If someone directs kind words about John to me, I say “thank you.” It’s not that this person is complimenting me personally, but if he or she thinks my kid is sweet or well-mannered or generous, it makes me feel like I’m doing something right as a parent.

Which begs the question: what if you have one of the bad kids? Because there are bad ones. Parents never talk about it above a whisper, but it’s true. There are the kids who talk back, who are destructive just for kicks, who are bullies, or who generally teach your own angel child things that you don’t want him to know. If you have one of those, is it your fault? Are you making a giant mess? If John goes to a friend’s house and acts like a jerk, am I a terrible person?

Which brings me to another question: how do you even know if you have a rotten egg? Because nobody’s going to come right out and tell you. If you have a total juvenile delinquent, obviously that will be brought to your attention, but if you have a kid who’s snotty or mean or difficult to get along with, how would you know? Other parents or coaches or teachers are no more likely to tell you than you are to tell them that their precious pearl is actually kind of a pain in the ass.

I think about this more as John spends more and more of his time out of my sight, He’s just a little kid, but I’m starting to feel that in some ways, the days of my greatest influence are quickly passing by, if not gone. Now he’s out in the world — at a friend’s house or sports practice — armed with the strength of his own character and whatever  remains of the things Matt and I have tried to drill into him: Be nice. Think about other people’s feelings. Take turns. Say please. We’ve said these things a million times. I sure hope it was enough.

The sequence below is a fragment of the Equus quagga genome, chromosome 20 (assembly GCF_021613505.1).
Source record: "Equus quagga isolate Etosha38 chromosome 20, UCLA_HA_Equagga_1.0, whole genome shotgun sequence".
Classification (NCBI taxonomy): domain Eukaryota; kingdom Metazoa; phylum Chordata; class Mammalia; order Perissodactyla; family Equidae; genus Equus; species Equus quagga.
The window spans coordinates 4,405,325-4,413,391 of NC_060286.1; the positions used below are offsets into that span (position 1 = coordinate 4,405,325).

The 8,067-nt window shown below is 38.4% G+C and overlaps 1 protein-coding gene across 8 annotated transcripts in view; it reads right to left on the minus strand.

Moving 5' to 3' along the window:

2 thoughts on “Character.

  1. I encountered a situation once where the son of a neighbor was a bully. By 5th grade he was a manipulating bully, having found the strength of pitting one classmate against another. It was incredible to hear about from my daughter who watched and began to understand what this very intelligent young man was doing to the class. Then it happened. The class had had enough. The house of cards fell down around him and the teachers, principal, and authorities stepped in. The mother of the boy, a neighbor who we had been friends with, phoned me that evening to ask incredulously,”Are these stories true?” I was angry. I said “yes.” I couldn’t see her but I could tell her knees buckled. It was a tough lesson for her, who paid little attention to her son.

    So how can you tell if your kid is the bully? Easy. You watch the way he is received by his friends. Do they run up and smack him on the back and smile? High fives? Hugs? Or do they approach with caution. Kids don’t hide their feelings very well. that takes time and practice. Some how Kate, I don’t think that you and Matt have much to worry about.

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